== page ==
Lauren chose this project because she recognizes a trend in education that focuses on children passing standardized tests, rather than encouraging children to pursue innovative thoughts and be challenged in the fields that interest them. By creating opportunities for children to be engaged in STEM activities, Lauren gave the children that she worked with experience, education and intrigue in the STEM fields.

“As a military child, I’ve always liked aviation,” Lauren said. “My teachings will lay a foundation for youth to build on their understanding of aviation and the role it plays in their everyday lives.”

The Gold Award requires girls to identify an issue in their community and carry out a Take Action project to address the matter through leadership work. Nationwide, less than 6 percent of eligible Girl Scouts earn the Gold Award, which adds Lauren to an elite group of female leaders across the country with the honor.

Thursday, March 6, 2014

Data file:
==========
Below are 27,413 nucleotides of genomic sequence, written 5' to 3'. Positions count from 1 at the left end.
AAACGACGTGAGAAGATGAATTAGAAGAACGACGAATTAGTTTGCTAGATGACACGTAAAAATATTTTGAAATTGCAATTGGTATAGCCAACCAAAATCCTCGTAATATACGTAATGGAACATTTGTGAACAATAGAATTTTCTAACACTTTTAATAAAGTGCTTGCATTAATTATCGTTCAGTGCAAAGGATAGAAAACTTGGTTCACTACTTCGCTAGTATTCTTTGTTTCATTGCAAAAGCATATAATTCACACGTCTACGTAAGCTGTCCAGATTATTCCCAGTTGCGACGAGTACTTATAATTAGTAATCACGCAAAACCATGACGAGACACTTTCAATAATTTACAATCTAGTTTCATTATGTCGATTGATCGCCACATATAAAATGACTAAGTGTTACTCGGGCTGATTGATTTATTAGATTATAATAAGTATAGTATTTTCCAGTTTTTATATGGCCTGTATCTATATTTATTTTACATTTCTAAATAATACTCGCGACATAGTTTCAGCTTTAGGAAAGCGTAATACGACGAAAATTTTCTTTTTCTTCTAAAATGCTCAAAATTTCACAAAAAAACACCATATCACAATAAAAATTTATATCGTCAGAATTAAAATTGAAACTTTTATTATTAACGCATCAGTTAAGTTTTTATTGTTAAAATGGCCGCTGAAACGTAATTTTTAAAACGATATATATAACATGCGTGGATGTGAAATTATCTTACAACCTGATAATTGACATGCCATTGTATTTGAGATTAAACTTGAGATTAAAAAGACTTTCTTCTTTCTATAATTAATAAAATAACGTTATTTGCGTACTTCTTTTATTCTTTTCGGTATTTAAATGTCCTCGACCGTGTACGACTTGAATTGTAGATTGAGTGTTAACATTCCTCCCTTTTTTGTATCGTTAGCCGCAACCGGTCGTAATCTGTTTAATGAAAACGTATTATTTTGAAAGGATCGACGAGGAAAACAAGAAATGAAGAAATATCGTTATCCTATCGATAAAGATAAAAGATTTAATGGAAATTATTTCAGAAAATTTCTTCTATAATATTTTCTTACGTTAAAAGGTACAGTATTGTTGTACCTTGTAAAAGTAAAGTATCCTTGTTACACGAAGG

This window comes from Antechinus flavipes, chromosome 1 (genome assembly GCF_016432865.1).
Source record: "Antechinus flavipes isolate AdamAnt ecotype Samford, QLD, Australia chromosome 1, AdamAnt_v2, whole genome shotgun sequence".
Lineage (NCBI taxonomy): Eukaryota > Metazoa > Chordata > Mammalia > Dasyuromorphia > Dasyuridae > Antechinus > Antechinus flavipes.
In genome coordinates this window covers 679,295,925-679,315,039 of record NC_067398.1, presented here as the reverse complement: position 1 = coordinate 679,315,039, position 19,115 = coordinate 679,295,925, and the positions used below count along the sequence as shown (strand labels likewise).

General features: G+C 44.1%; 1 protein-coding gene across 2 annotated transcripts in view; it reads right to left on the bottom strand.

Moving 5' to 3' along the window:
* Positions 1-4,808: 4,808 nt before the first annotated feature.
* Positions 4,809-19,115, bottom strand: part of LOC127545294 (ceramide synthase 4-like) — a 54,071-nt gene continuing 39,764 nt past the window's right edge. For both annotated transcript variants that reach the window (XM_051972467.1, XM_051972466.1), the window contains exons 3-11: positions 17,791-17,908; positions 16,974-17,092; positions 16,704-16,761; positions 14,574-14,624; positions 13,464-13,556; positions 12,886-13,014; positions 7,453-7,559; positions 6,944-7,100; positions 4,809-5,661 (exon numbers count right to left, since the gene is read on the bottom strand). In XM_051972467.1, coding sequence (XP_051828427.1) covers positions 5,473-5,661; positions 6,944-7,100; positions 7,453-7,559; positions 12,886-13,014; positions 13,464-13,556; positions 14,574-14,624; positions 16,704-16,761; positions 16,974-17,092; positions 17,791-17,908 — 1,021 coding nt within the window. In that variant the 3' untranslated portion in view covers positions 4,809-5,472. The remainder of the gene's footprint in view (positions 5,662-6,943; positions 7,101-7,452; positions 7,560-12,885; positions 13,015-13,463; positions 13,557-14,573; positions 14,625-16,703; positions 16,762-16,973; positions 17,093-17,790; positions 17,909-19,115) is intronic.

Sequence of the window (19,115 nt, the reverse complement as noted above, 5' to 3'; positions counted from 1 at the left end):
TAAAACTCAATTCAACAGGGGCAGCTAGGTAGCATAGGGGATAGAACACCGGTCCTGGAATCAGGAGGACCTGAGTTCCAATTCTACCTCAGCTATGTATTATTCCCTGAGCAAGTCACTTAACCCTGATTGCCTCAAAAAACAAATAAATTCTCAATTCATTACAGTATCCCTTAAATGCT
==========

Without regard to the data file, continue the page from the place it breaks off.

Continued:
Ban Bossy

Girl Scouts of the USA CEO Anna Maria Chávez will be featured on the cover of Parade magazine this Sunday along with Facebook COO and Lean In author Sheryl Sandberg and former Secretary of State Condoleezza Rice. These powerful women are looking to change the conversation about girls and leadership with a new campaign to Ban Bossy.

When it comes to girls' ambition, the pattern is clear: girls are discouraged from leading. When a little boy asserts himself, he's called a "leader," yet when a little girl does the same, she risks being called "bossy"- one of the many ways we inadvertently hold girls back. The Ban Bossy campaign is designed to drive national conversation about girls' leadership, as well as provide girls, troop leaders and parents with practical tips about how to encourage girls.